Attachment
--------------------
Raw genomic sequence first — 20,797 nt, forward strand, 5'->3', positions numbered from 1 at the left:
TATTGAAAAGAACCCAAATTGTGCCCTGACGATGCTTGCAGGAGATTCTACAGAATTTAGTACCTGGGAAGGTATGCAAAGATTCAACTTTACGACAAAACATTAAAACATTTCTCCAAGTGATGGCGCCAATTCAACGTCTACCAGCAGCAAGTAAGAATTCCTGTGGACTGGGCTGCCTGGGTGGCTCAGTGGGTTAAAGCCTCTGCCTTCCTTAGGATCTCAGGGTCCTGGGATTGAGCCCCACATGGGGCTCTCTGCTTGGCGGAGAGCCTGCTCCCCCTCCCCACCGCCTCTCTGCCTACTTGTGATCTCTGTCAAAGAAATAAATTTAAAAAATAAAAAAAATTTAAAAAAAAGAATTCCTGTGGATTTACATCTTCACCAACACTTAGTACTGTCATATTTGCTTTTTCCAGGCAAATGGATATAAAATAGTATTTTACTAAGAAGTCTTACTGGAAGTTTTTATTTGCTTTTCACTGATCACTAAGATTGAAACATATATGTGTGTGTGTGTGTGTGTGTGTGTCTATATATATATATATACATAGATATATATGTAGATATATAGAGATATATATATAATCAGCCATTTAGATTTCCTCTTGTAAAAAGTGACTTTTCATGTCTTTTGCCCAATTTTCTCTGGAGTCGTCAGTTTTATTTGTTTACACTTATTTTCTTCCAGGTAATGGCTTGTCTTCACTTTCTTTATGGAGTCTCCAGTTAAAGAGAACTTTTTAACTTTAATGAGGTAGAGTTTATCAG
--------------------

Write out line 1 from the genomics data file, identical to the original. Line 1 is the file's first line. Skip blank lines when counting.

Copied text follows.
Raw genomic sequence first — 20,797 nt, forward strand, 5'->3', positions numbered from 1 at the left: